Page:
By clearly acknowledging that you want to be a Christian (that you are a 'seeker') then you essentially are a Christian.

(Because of the promise that he who seeks will find: will find. A promise from God will absolutely certainly come true - because nothing can stop it.)

5. What follows is a lifelong search to understand and know and practice Christianity.

People naturally focus on this final step, step 5 - with all its worldliness, its inter-denominational struggles, failures and compromises and corruptions; but really it is step 4 that is crucial to salvation.


If you sincerely want to be a Christian, you should regard yourself (in private and in public) as a Christian: because in fact you are a Christian.


Gyan said...

Pagans are in fact full of revelation.
Their gods talk with humans no less, or perhaps even more than Christian god does now.

Right now, in high Himalayan valleys, e.g. Kinnaur or Kullu, there are villages each with a resident god that speaks through his spokesman. These gods are continuously on move, visiting each other, or going to take bath in Ganges, influencing local politics as opposing building of new dams etc.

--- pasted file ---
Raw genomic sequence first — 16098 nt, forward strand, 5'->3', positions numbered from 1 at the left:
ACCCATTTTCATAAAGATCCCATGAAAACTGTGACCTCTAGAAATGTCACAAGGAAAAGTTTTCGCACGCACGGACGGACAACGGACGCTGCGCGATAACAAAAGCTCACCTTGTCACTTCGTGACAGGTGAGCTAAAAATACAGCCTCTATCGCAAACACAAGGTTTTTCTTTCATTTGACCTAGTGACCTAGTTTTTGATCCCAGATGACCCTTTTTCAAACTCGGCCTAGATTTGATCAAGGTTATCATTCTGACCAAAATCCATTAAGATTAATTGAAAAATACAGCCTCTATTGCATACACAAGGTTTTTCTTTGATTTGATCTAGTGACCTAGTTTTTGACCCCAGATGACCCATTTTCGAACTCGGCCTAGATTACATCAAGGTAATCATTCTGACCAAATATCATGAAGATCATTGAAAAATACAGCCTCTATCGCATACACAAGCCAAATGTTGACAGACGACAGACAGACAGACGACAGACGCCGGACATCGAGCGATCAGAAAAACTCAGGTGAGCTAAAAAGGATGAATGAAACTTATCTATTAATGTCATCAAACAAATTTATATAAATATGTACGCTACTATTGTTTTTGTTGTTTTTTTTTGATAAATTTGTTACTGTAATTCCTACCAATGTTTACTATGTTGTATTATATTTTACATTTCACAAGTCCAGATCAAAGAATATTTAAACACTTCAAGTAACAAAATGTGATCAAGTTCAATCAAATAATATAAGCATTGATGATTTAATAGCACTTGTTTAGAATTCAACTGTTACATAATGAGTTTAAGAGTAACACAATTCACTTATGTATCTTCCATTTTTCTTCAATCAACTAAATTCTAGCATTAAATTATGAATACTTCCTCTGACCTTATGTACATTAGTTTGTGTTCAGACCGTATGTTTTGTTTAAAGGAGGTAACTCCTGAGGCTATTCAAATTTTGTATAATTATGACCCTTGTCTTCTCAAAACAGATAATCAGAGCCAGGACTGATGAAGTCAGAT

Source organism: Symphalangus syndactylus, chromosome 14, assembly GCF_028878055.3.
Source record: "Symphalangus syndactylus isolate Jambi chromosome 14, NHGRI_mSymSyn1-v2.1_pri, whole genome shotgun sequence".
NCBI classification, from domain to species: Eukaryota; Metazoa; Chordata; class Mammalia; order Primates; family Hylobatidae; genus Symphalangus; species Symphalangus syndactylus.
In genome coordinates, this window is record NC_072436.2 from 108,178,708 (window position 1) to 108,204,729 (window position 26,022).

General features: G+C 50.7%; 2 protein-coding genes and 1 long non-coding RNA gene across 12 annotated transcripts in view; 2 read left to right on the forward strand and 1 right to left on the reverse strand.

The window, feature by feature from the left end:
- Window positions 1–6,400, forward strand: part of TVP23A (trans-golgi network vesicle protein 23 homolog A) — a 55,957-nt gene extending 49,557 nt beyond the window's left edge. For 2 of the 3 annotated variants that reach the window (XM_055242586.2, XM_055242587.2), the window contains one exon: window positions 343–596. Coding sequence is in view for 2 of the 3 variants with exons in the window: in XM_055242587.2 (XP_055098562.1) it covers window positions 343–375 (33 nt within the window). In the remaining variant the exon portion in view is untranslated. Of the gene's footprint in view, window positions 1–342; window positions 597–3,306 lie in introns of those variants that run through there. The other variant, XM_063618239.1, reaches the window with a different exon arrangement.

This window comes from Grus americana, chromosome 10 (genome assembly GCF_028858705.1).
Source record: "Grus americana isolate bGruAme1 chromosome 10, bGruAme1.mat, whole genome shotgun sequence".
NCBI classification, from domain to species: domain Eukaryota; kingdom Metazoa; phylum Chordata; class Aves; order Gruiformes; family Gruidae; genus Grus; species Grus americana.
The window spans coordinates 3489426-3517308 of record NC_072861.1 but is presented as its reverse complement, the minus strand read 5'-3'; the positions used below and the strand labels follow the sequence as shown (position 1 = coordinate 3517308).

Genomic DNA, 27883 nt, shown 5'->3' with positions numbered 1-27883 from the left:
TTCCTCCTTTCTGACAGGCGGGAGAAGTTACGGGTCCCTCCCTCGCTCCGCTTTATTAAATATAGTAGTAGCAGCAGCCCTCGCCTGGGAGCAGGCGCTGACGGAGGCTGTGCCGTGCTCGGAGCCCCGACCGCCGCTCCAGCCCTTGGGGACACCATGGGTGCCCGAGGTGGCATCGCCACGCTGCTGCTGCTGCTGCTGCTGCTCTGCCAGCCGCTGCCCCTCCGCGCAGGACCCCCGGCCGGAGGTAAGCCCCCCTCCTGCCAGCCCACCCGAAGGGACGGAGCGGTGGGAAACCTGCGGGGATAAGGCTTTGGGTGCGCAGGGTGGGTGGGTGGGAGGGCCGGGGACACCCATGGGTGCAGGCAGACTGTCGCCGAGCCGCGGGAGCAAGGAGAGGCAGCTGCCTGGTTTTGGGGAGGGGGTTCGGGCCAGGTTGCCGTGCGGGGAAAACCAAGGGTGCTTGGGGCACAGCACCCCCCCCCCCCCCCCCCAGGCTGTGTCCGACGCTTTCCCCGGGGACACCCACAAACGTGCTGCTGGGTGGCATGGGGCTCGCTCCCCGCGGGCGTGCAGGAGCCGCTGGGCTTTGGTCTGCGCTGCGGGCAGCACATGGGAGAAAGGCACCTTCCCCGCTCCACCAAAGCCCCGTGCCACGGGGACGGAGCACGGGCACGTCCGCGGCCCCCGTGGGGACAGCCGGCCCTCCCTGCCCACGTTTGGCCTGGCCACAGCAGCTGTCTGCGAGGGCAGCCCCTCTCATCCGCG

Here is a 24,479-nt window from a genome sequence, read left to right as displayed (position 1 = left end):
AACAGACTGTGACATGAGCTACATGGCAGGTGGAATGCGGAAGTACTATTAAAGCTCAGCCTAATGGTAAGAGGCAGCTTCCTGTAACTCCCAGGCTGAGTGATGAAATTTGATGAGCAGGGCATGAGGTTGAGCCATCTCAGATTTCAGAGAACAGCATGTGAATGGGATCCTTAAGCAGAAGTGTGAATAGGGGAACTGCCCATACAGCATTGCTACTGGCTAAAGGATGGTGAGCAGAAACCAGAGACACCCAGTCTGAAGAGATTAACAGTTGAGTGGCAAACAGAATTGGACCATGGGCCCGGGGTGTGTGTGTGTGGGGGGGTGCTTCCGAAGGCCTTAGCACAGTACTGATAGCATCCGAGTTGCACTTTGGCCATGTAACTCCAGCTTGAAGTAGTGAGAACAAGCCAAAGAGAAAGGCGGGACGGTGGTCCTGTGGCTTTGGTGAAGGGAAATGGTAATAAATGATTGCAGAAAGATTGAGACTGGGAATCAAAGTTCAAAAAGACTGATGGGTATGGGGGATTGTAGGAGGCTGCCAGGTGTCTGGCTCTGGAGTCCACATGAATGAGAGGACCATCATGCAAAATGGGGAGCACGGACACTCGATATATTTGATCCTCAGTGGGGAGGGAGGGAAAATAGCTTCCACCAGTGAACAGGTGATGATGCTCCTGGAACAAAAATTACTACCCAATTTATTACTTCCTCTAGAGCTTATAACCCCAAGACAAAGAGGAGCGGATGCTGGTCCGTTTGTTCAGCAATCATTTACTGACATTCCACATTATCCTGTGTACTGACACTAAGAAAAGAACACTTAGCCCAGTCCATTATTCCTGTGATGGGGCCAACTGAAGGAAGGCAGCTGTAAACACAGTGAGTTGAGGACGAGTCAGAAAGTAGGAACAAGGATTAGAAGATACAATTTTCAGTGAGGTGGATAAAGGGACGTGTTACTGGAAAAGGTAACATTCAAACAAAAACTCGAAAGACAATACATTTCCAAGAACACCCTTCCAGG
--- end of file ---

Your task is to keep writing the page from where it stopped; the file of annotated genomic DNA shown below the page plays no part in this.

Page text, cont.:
"Recognize that there must logically be one god above all gods."

This logic has not been generally recognized and it escapes me. Why can't there be a friendly communion
of gods?.
And why gods be friendly to man?. Eg in CS Lewis' Till There are Faces, the protagonists in a pagan culture feel victimized by arbitrariness of gods even though they feel that the gods are related
to life, goodness and beauty.

It is ultimately the words of Jesus that either attract us or not.
No other religion depends so much on Words. Sayings of Krishna are not burned into hearts of men as the sayings of Jesus are.

Gyan said...

"which of the claimed revelations of god are real"

Perhaps all are or at least many are. CS Lewis in Pilgrim's Regress says that God sends messages to pagans in form of dreams which they work up as mythology.

bgc said...

@Gyan - yes, but revelations are not necessary to paganism.